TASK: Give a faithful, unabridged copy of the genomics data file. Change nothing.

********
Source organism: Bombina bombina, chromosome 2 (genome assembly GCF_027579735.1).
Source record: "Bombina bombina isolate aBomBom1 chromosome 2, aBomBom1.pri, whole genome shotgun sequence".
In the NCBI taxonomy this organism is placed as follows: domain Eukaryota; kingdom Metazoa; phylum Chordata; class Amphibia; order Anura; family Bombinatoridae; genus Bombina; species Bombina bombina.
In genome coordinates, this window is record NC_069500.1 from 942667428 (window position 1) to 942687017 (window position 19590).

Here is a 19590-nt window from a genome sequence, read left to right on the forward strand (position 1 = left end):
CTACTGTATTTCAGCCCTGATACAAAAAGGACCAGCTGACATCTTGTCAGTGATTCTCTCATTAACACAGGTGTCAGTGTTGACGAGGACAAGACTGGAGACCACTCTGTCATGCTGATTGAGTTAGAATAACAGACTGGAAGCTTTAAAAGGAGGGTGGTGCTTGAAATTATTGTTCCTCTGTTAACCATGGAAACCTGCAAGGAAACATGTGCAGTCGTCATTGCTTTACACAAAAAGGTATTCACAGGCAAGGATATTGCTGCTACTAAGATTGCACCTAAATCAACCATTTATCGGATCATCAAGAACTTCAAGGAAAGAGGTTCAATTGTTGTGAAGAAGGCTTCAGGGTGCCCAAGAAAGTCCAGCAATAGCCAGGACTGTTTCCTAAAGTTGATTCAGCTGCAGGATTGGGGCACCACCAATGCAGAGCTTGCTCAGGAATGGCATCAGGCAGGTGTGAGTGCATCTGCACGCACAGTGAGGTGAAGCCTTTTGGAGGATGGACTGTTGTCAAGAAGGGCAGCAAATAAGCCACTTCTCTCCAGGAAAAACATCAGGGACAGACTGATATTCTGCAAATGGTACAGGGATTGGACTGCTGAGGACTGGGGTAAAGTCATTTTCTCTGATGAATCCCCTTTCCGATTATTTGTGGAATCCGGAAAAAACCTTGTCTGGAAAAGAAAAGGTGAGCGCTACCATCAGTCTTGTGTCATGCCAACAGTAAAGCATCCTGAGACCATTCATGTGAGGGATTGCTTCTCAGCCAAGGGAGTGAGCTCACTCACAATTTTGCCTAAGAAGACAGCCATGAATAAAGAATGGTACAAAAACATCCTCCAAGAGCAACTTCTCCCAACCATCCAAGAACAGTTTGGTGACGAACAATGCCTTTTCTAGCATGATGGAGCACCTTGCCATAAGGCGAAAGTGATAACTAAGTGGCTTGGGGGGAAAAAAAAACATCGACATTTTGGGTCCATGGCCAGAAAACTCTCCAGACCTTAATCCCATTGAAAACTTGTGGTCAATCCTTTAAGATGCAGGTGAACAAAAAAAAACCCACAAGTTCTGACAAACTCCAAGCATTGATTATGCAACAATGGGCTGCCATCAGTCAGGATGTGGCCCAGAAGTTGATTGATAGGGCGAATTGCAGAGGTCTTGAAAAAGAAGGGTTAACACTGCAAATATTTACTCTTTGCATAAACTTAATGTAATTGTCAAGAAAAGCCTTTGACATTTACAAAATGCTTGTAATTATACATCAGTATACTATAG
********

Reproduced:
Source organism: Bombina bombina, chromosome 2 (genome assembly GCF_027579735.1).
Source record: "Bombina bombina isolate aBomBom1 chromosome 2, aBomBom1.pri, whole genome shotgun sequence".
In the NCBI taxonomy this organism is placed as follows: domain Eukaryota; kingdom Metazoa; phylum Chordata; class Amphibia; order Anura; family Bombinatoridae; genus Bombina; species Bombina bombina.
In genome coordinates, this window is record NC_069500.1 from 942667428 (window position 1) to 942687017 (window position 19590).

Here is a 19590-nt window from a genome sequence, read left to right on the forward strand (position 1 = left end):
CTACTGTATTTCAGCCCTGATACAAAAAGGACCAGCTGACATCTTGTCAGTGATTCTCTCATTAACACAGGTGTCAGTGTTGACGAGGACAAGACTGGAGACCACTCTGTCATGCTGATTGAGTTAGAATAACAGACTGGAAGCTTTAAAAGGAGGGTGGTGCTTGAAATTATTGTTCCTCTGTTAACCATGGAAACCTGCAAGGAAACATGTGCAGTCGTCATTGCTTTACACAAAAAGGTATTCACAGGCAAGGATATTGCTGCTACTAAGATTGCACCTAAATCAACCATTTATCGGATCATCAAGAACTTCAAGGAAAGAGGTTCAATTGTTGTGAAGAAGGCTTCAGGGTGCCCAAGAAAGTCCAGCAATAGCCAGGACTGTTTCCTAAAGTTGATTCAGCTGCAGGATTGGGGCACCACCAATGCAGAGCTTGCTCAGGAATGGCATCAGGCAGGTGTGAGTGCATCTGCACGCACAGTGAGGTGAAGCCTTTTGGAGGATGGACTGTTGTCAAGAAGGGCAGCAAATAAGCCACTTCTCTCCAGGAAAAACATCAGGGACAGACTGATATTCTGCAAATGGTACAGGGATTGGACTGCTGAGGACTGGGGTAAAGTCATTTTCTCTGATGAATCCCCTTTCCGATTATTTGTGGAATCCGGAAAAAACCTTGTCTGGAAAAGAAAAGGTGAGCGCTACCATCAGTCTTGTGTCATGCCAACAGTAAAGCATCCTGAGACCATTCATGTGAGGGATTGCTTCTCAGCCAAGGGAGTGAGCTCACTCACAATTTTGCCTAAGAAGACAGCCATGAATAAAGAATGGTACAAAAACATCCTCCAAGAGCAACTTCTCCCAACCATCCAAGAACAGTTTGGTGACGAACAATGCCTTTTCTAGCATGATGGAGCACCTTGCCATAAGGCGAAAGTGATAACTAAGTGGCTTGGGGGGAAAAAAAAACATCGACATTTTGGGTCCATGGCCAGAAAACTCTCCAGACCTTAATCCCATTGAAAACTTGTGGTCAATCCTTTAAGATGCAGGTGAACAAAAAAAAACCCACAAGTTCTGACAAACTCCAAGCATTGATTATGCAACAATGGGCTGCCATCAGTCAGGATGTGGCCCAGAAGTTGATTGATAGGGCGAATTGCAGAGGTCTTGAAAAAGAAGGGTTAACACTGCAAATATTTACTCTTTGCATAAACTTAATGTAATTGTCAAGAAAAGCCTTTGACATTTACAAAATGCTTGTAATTATACATCAGTATACTATAG